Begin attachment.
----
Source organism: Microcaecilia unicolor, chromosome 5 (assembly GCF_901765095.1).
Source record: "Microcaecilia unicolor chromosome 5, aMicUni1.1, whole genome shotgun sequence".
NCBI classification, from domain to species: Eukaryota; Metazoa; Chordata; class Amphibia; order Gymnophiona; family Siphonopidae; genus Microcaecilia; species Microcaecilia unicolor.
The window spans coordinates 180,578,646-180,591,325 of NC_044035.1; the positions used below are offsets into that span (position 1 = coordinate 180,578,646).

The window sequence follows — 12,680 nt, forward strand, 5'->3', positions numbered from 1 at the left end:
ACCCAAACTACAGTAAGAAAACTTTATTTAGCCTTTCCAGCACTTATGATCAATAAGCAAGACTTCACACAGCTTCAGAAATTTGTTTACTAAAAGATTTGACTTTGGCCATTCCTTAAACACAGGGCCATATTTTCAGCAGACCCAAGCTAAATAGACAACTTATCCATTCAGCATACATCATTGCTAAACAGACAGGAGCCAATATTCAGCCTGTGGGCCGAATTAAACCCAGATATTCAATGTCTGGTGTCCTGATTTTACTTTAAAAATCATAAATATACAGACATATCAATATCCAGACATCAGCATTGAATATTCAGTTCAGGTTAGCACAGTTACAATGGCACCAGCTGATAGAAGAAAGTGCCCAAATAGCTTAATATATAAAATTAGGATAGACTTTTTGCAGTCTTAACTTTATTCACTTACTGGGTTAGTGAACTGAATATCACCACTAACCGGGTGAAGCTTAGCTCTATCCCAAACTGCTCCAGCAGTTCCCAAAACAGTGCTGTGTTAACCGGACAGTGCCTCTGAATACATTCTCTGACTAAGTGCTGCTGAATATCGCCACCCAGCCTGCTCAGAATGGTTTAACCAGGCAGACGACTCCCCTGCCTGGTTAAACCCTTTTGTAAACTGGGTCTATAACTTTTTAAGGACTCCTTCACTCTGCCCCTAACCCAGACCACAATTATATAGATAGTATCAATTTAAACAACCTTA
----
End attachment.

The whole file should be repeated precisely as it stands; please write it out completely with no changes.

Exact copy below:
Source organism: Microcaecilia unicolor, chromosome 5 (assembly GCF_901765095.1).
Source record: "Microcaecilia unicolor chromosome 5, aMicUni1.1, whole genome shotgun sequence".
NCBI classification, from domain to species: Eukaryota; Metazoa; Chordata; class Amphibia; order Gymnophiona; family Siphonopidae; genus Microcaecilia; species Microcaecilia unicolor.
The window spans coordinates 180,578,646-180,591,325 of NC_044035.1; the positions used below are offsets into that span (position 1 = coordinate 180,578,646).

The window sequence follows — 12,680 nt, forward strand, 5'->3', positions numbered from 1 at the left end:
ACCCAAACTACAGTAAGAAAACTTTATTTAGCCTTTCCAGCACTTATGATCAATAAGCAAGACTTCACACAGCTTCAGAAATTTGTTTACTAAAAGATTTGACTTTGGCCATTCCTTAAACACAGGGCCATATTTTCAGCAGACCCAAGCTAAATAGACAACTTATCCATTCAGCATACATCATTGCTAAACAGACAGGAGCCAATATTCAGCCTGTGGGCCGAATTAAACCCAGATATTCAATGTCTGGTGTCCTGATTTTACTTTAAAAATCATAAATATACAGACATATCAATATCCAGACATCAGCATTGAATATTCAGTTCAGGTTAGCACAGTTACAATGGCACCAGCTGATAGAAGAAAGTGCCCAAATAGCTTAATATATAAAATTAGGATAGACTTTTTGCAGTCTTAACTTTATTCACTTACTGGGTTAGTGAACTGAATATCACCACTAACCGGGTGAAGCTTAGCTCTATCCCAAACTGCTCCAGCAGTTCCCAAAACAGTGCTGTGTTAACCGGACAGTGCCTCTGAATACATTCTCTGACTAAGTGCTGCTGAATATCGCCACCCAGCCTGCTCAGAATGGTTTAACCAGGCAGACGACTCCCCTGCCTGGTTAAACCCTTTTGTAAACTGGGTCTATAACTTTTTAAGGACTCCTTCACTCTGCCCCTAACCCAGACCACAATTATATAGATAGTATCAATTTAAACAACCTTA